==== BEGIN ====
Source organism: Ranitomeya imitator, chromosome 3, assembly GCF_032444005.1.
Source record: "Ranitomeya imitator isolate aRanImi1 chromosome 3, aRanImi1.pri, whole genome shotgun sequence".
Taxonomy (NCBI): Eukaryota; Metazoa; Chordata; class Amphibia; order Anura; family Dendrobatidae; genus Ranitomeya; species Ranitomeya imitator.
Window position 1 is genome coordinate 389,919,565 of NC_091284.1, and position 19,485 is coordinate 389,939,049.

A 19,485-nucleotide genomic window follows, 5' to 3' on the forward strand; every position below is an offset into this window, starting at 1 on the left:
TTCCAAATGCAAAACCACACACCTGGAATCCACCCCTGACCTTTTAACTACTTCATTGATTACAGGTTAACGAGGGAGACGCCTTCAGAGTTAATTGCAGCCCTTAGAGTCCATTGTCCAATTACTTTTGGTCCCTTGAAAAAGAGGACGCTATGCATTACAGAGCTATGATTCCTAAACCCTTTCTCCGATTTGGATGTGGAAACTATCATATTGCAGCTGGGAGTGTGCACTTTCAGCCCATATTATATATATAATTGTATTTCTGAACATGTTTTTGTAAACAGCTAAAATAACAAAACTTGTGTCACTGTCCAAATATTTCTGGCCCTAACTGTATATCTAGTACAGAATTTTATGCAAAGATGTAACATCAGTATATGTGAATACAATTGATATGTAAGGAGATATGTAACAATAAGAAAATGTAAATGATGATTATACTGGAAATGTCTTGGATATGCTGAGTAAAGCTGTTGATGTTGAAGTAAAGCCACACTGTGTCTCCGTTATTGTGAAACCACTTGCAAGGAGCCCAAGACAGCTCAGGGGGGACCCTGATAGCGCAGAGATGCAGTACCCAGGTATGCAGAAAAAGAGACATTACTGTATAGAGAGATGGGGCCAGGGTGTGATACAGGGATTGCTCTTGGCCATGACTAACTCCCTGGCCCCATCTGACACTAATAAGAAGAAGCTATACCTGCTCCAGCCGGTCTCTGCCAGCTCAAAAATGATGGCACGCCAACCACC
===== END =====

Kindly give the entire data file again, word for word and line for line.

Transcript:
Source organism: Ranitomeya imitator, chromosome 3, assembly GCF_032444005.1.
Source record: "Ranitomeya imitator isolate aRanImi1 chromosome 3, aRanImi1.pri, whole genome shotgun sequence".
Taxonomy (NCBI): Eukaryota; Metazoa; Chordata; class Amphibia; order Anura; family Dendrobatidae; genus Ranitomeya; species Ranitomeya imitator.
Window position 1 is genome coordinate 389,919,565 of NC_091284.1, and position 19,485 is coordinate 389,939,049.

A 19,485-nucleotide genomic window follows, 5' to 3' on the forward strand; every position below is an offset into this window, starting at 1 on the left:
TTCCAAATGCAAAACCACACACCTGGAATCCACCCCTGACCTTTTAACTACTTCATTGATTACAGGTTAACGAGGGAGACGCCTTCAGAGTTAATTGCAGCCCTTAGAGTCCATTGTCCAATTACTTTTGGTCCCTTGAAAAAGAGGACGCTATGCATTACAGAGCTATGATTCCTAAACCCTTTCTCCGATTTGGATGTGGAAACTATCATATTGCAGCTGGGAGTGTGCACTTTCAGCCCATATTATATATATAATTGTATTTCTGAACATGTTTTTGTAAACAGCTAAAATAACAAAACTTGTGTCACTGTCCAAATATTTCTGGCCCTAACTGTATATCTAGTACAGAATTTTATGCAAAGATGTAACATCAGTATATGTGAATACAATTGATATGTAAGGAGATATGTAACAATAAGAAAATGTAAATGATGATTATACTGGAAATGTCTTGGATATGCTGAGTAAAGCTGTTGATGTTGAAGTAAAGCCACACTGTGTCTCCGTTATTGTGAAACCACTTGCAAGGAGCCCAAGACAGCTCAGGGGGGACCCTGATAGCGCAGAGATGCAGTACCCAGGTATGCAGAAAAAGAGACATTACTGTATAGAGAGATGGGGCCAGGGTGTGATACAGGGATTGCTCTTGGCCATGACTAACTCCCTGGCCCCATCTGACACTAATAAGAAGAAGCTATACCTGCTCCAGCCGGTCTCTGCCAGCTCAAAAATGATGGCACGCCAACCACC